April 11, 2011

Pro-death play style

Underneath all of the old school vs. new school animosity, and the bickering over which edition of which game system is best, lies a difference of opinion about how much of the game should be planned out vs. rolled randomly.

I lean "rolled randomly" now, but I did not always.  With my first gaming group I was always looking out for the PC's, even occasionally fudging rolls because I did not want to kill them.  They were part of a great plot, and I had a story to tell.  Some people would say that I should have just written a novel, but the PC's did take the story to unexpected places.  Most importantly, we all had fun, and that is what it's all about right?

I realize now that my old style was partially based upon the old Saturday morning Dungeon and Dragons cartoon, and how friendly the DM there was to the PC's.   Since then, I've learned a little about the older editions of the game, the earliest groups, and how they played.  I knew that D&D was based upon war-gaming, but I was surprised to realize that there were so many chances for Instant Death in those early games.  I had a knee-jerk aversion to "old-school" because my first thoughts were of how upset my players would be if their character was killed after all the time we had invested into those PC's.  I failed to consider the question "What if my group had always played like this from the beginning?".

Now, years later, I've decided to run a new game with a different outlook.  PC's will die.  Not because I am actively trying to kill them, but because I have decided to let the dice land where they fall.  Before we begin our first game I will warn them that the world is a dangerous place (especially for dungeon delvers), and their characters will be lucky to survive more than a few game sessions... and boom, it is suddenly a whole new game.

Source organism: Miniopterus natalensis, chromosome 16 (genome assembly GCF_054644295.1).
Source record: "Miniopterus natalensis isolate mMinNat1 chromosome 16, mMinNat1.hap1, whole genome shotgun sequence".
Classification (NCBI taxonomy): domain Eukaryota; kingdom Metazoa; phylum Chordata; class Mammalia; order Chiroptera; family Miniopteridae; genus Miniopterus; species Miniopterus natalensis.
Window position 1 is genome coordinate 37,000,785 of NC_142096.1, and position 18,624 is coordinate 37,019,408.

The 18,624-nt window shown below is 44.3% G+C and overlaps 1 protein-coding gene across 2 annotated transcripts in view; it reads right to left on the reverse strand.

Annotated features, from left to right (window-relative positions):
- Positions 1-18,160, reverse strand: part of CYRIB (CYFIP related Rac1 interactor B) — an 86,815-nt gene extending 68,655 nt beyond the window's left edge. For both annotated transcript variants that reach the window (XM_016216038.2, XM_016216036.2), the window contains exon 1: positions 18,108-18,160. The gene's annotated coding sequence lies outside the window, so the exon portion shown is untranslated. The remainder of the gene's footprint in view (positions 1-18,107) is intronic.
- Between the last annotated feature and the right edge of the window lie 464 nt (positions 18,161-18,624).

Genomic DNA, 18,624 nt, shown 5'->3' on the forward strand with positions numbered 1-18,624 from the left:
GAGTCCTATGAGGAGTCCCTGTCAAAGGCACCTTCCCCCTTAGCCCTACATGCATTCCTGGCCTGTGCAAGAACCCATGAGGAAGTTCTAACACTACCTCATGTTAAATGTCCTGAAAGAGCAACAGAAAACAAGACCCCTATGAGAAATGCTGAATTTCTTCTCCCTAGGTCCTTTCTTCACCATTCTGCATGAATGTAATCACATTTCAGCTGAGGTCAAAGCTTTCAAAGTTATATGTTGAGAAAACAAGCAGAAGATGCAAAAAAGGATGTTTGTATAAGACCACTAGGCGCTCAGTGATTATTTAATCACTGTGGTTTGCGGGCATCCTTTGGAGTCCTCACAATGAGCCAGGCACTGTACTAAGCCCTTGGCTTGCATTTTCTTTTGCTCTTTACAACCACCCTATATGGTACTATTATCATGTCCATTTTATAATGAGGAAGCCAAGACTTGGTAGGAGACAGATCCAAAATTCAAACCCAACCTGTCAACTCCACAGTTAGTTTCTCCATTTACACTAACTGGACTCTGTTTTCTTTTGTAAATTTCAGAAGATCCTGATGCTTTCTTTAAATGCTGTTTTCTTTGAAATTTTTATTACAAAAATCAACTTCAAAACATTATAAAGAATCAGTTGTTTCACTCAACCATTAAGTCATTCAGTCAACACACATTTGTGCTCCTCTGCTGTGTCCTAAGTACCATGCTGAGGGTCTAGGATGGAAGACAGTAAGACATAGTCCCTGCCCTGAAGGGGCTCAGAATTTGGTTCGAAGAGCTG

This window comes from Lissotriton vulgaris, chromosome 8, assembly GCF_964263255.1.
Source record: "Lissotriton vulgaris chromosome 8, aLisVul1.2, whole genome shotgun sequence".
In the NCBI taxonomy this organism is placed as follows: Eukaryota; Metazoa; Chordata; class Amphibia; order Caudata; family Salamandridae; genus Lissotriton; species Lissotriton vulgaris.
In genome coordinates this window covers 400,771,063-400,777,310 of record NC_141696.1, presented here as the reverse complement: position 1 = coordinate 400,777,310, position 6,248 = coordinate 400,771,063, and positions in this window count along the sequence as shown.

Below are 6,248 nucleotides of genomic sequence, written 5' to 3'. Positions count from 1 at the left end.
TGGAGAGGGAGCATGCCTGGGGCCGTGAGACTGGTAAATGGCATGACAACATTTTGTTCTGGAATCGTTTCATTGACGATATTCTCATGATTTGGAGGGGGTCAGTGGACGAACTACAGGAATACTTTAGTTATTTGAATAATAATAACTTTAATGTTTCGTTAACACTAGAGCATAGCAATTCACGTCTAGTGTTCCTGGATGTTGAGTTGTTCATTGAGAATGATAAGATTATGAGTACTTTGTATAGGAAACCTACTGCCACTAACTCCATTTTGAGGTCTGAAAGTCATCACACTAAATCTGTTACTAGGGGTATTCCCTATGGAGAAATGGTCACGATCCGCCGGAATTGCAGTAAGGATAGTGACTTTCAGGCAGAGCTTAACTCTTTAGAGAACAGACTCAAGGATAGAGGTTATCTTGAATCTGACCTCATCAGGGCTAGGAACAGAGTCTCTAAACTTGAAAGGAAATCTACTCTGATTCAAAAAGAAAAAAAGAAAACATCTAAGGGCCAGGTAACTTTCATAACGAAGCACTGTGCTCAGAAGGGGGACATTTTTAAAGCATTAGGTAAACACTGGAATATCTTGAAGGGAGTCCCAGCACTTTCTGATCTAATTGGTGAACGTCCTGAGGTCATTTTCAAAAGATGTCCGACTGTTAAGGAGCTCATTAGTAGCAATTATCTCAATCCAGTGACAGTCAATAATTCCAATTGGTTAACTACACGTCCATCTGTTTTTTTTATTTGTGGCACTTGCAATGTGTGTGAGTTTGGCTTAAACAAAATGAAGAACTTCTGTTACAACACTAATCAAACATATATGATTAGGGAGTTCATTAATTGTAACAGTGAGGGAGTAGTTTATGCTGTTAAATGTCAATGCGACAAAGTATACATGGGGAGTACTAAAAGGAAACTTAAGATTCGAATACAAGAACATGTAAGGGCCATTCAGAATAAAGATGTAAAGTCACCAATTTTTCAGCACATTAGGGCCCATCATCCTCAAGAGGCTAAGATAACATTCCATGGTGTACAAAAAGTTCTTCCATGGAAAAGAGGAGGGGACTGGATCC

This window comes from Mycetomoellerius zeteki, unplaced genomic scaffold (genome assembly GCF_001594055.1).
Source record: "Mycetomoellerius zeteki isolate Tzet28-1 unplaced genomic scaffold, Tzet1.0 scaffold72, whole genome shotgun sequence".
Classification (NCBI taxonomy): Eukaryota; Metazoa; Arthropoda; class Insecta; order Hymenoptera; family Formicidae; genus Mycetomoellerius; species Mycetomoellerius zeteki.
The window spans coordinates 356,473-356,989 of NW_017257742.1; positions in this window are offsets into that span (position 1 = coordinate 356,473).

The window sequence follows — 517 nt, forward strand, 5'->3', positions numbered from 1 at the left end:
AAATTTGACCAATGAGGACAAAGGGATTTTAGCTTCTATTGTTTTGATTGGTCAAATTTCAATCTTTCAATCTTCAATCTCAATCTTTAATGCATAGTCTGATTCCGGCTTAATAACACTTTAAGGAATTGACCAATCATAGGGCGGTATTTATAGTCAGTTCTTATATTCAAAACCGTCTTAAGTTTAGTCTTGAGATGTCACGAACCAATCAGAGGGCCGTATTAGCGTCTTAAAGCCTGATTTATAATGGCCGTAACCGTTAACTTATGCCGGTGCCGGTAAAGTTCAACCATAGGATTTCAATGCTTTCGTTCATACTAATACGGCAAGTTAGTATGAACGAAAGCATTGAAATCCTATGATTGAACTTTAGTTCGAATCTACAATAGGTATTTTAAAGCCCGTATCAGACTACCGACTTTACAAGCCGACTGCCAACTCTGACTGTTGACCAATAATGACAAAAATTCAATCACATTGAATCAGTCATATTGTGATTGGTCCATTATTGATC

I think the games will be more exciting for the players and especially for me, when death lurks behind every corner, every wandering monster, and every leap across the magma pool.  If someone dies they just take control of a henchman, or roll up a new first level character.  When the cast of characters changes a bit nearly every game session, it becomes much easier to accommodate for new players and absent ones.  It will also save me a lot of time.  Instead of spending all day plotting and planning every detail, I can just rely more heavily on the random charts and go see a movie or mow the yard.  I'll still be making dungeons and telling stories, but these new stories will also hold unexpected lessons from the school of hard knocks.

April 6, 2011

The Die Bag of Fate

Dungeons are always described by locals as dangerous, spooky, and unlucky places.  On Ezzin, sometimes all three are literally true.  Some say that the Underworld is the resting place of the dreaming gods, and that all dungeons are connected through their dreams.  In these places sometimes the normal rules for reality just don't apply.

To make one dungeon particularly "unlucky", I've decided to use the Die Bag of Fate rather than impose a penalty to die rolls.  Anytime someone (including myself) was making an attack or rolling a saving throw they would not roll as usual, but instead they would be passed a die bag and told not to look inside, take out only one, and roll it.

Success is determined by the color of the object chosen.

First Color = Fully successful (Use crit chart)
Second color = Successful (Roll damage like a normal hit)
Third color = Minimal Success (glancing blow, only 0-1 damage)